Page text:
By Erin Townsend
Not many students notice that UT athletes have their height and weight listed on their Tampa Spartans profiles. Though many non-athlete students may find this information too personal, student-athletes know it’s just part of the role.
“That information isn’t really sensitive to me because I am comfortable with both. This isn’t a big deal I think for swimmers, but I understand for other sports such as baseball how height and weight can be an important factor for scouts and such,” junior swimmer Connor Zazzo said.
The NCAA leaves the decision of what information to post on the athletes’ profiles up to the individual school, though many, including UT, choose to follow guidelines set by professional organizations.
“We follow the standard set by the College Sports Information Directors of America (CoSIDA), which is the professional organization for college sports information and athletic communications professionals,” assistant athletic director Thomas Kolbe said.
Following the CoSIDA, UT lists heights for all student-athletes. An athlete’s weight is posted on profiles for only men’s sports including soccer, basketball, baseball, and lacrosse.
Women’s sports do not have weight listed. Sophomore women’s golfer Jess Wild said that she agrees with UT’s decision to keep weight private for female profiles.
“To me what I weigh is something personal and I don’t want everyone to know how much I weigh because my weight doesn’t define who I am as a person and my athletic ability. Everyone has different body types and body frames, and number shouldn’t determine how fit you are or how well you can perform in your sport, for golf especially,” Wild said.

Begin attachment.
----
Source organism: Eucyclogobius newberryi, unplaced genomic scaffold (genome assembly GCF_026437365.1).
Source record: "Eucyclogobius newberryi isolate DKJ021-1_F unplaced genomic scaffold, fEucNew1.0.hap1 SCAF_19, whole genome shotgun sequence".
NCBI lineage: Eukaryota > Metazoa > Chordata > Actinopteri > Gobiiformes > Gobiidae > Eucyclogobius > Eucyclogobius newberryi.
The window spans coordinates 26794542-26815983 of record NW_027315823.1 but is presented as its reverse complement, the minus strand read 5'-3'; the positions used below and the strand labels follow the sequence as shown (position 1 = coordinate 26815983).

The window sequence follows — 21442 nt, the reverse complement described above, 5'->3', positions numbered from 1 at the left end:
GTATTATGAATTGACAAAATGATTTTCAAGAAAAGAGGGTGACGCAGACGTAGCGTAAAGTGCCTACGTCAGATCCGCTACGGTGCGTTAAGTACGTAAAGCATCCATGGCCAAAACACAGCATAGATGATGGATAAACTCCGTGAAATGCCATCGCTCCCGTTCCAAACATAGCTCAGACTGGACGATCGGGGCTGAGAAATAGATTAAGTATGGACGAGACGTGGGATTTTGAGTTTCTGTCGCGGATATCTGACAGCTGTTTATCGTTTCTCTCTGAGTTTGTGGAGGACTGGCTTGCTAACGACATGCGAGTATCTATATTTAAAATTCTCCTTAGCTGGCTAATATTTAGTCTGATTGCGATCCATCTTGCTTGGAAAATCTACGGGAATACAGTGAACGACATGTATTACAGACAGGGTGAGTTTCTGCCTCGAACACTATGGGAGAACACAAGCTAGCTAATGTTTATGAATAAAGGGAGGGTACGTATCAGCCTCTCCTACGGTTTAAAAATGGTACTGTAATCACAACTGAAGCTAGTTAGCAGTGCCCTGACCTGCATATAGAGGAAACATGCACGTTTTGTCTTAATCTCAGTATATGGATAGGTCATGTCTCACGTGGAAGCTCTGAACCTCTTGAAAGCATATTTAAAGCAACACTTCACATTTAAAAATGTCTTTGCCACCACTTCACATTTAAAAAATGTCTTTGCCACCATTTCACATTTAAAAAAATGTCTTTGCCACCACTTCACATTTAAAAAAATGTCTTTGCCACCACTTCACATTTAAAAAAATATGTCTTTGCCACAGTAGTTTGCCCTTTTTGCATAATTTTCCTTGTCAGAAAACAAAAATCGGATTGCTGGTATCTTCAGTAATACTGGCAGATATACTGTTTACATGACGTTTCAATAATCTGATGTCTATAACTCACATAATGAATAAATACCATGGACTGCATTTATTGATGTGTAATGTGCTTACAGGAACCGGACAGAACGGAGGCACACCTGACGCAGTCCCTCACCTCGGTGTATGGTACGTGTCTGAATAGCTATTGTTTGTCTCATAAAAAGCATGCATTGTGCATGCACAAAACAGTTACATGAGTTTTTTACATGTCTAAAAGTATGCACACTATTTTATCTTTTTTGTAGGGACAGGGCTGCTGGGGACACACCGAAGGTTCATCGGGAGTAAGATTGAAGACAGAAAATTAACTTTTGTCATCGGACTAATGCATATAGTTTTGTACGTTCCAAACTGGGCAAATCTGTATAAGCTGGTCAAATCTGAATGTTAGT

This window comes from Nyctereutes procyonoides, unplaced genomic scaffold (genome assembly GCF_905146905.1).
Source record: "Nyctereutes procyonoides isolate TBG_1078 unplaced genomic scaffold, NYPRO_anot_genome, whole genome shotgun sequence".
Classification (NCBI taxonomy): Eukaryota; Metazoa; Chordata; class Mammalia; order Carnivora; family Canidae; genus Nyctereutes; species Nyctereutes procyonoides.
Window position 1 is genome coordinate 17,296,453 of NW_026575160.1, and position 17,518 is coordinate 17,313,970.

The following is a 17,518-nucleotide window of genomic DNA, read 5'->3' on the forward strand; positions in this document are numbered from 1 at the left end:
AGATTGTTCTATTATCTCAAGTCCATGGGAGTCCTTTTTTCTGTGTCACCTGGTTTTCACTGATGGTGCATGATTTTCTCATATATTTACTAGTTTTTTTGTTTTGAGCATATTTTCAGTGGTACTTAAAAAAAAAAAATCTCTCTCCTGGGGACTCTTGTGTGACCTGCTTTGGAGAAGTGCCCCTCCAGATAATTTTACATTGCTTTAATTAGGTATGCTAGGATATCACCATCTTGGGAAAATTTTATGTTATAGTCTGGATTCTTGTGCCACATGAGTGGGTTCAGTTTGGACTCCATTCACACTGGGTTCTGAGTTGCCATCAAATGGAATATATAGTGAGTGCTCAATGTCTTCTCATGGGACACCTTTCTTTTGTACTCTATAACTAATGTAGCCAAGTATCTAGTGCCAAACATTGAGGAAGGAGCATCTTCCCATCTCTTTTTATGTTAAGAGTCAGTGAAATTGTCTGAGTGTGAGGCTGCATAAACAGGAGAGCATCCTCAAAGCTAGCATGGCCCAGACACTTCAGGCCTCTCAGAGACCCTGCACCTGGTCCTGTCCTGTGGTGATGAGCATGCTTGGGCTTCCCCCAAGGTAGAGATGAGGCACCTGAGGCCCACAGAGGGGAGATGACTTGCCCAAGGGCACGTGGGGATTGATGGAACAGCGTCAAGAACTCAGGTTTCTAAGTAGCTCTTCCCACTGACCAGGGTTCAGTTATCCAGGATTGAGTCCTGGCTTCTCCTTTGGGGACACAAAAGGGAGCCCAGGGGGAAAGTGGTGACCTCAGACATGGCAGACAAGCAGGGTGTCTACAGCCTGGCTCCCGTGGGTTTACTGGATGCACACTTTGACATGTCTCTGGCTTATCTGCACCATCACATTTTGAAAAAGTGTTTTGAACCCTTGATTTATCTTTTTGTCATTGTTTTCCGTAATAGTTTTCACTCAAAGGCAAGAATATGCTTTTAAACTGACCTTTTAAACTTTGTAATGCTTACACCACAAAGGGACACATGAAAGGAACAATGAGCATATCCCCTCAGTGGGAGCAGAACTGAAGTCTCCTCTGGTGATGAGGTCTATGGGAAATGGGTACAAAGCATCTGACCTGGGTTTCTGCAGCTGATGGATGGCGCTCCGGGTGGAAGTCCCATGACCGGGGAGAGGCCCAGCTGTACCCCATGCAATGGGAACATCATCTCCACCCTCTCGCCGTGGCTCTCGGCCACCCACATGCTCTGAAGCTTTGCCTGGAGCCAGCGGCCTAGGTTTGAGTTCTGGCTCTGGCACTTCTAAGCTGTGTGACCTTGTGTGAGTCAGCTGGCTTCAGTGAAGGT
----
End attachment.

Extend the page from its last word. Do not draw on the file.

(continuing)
While many other students wish to lose weight, many athletes at UT don’t mind this information highlighted in their online biography. In fact, they use it as a basis to maintain their health and success in their performance.
“I strive to maintain the weight I am at. It is my optimal weight for peak performance in soccer. I believe the majority of the team wants to put on weight in order to increase their strength on the pitch,” said graduate level soccer player Dominick Mondesir.
While athletes have more control over their desired weight, their height is also something that many want to be higher. For many sports, the taller player has more advantages.
“I would like to be taller. I believe most of the team would like to be taller as in soccer you have a small advantage if you’re taller,” Mondesir said.
The difference between a win and a loss can break down to a player having a longer leg span when running or having more arm length so that they were able to outreach an opponent.
While the majority of sports are trying to bulk up, for swimmers it is sometimes better to try and stay on the slim side. This is not hard for them to maintain though because of how many calories they burn at their two practices a day.
“Racing suits for swim competitions are often very tight and difficult to put on. With that being said, being slim is definitely an advantage in the sport,” Zazzo said.
Even though an athlete might wish they were a little taller or had a little more muscle mass because of their desire to always perform better, they have a lot of pride in their body at the height and weight that they are at.
“I like the weight I’m at, I try to stay anywhere between 170 and 180 pounds. I’m 6’ 2” so I’m comfortable with my height,” said junior soccer player Nicholas Day.
Part of being a student-athlete is having personal information listed on the school’s website. UT athletes might wish they were a different height or weight but they also have confidence in the level that they compete at with their bodies they way they are now. This makes them comfortable where other students might not be.